There should be a big difference. Objective-C is a programming language, just like C or C++. Therefore, for the objective-c tag, you should be documenting things about the Objective-C programming language.
The fact that Objective-C is used a lot in iOS programming is merely coincidental and has nothing to do with the language itself. If I wanted to write a Windows application in Objective-C, I could certainly do it, and none of the iOS-specific stuff that is cluttering up the Objective-C documentation is going to be useful to me. I want to know about the language features, how it's different from C, what compilers I can use for it, etc. etc.
All of the iOS-specific stuff (libraries, APIs, etc.) should go under the ios tag documentation. Just like the macOS-specific stuff should go under the macos tag documentation. And the Windows-specific stuff should go under the winapi tag documentation. You get the idea. Libraries/APIs are different from languages. A library can (generally) be used with many languages; a language can use many different libraries.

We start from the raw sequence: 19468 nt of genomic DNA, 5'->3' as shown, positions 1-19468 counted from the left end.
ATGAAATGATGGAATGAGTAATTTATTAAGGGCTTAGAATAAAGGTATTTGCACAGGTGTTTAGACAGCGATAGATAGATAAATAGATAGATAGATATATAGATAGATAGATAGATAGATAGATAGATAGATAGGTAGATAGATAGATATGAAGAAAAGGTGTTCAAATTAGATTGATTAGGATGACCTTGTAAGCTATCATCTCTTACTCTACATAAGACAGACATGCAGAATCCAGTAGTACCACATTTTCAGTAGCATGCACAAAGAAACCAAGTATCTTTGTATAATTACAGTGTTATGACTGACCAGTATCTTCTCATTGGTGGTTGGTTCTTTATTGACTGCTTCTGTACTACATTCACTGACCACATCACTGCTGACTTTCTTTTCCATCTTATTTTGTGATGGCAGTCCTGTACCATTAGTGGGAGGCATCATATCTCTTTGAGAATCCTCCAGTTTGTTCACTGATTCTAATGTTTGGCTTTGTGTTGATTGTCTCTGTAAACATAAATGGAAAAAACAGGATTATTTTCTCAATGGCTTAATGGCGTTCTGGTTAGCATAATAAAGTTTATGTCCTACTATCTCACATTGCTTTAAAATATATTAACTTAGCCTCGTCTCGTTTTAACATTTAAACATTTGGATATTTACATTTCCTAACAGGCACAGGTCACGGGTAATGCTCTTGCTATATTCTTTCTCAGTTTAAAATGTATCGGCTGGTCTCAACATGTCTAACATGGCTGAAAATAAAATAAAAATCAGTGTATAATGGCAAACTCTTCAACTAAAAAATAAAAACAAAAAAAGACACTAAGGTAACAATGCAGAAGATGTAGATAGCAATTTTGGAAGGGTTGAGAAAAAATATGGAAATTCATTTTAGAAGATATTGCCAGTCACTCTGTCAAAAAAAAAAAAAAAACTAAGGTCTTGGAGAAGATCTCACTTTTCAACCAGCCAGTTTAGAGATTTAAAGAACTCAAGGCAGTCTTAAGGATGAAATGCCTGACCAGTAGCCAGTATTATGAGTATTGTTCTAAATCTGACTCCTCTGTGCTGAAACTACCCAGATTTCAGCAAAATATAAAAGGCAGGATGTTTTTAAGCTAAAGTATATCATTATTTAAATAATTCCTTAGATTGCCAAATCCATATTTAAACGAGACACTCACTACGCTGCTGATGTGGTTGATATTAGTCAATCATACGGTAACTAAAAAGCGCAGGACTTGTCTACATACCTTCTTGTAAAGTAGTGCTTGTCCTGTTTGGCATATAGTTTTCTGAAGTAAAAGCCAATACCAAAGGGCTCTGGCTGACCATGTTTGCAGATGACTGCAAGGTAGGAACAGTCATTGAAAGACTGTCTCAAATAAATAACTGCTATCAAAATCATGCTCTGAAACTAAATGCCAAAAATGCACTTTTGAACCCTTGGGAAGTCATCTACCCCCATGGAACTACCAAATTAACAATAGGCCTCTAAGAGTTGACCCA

The same thing is true for Swift, coincidentally. It's a language, documented under the swift tag. The fact that Apple developed it and uses it extensively for iOS and macOS development is not important. Google has recently considered adopting Swift as a new programming language for the Android platform. If that happens, it'll end the Apple-specificity of the language, making documentation that talks exclusively about iOS APIs rather confusing, if not downright worthless.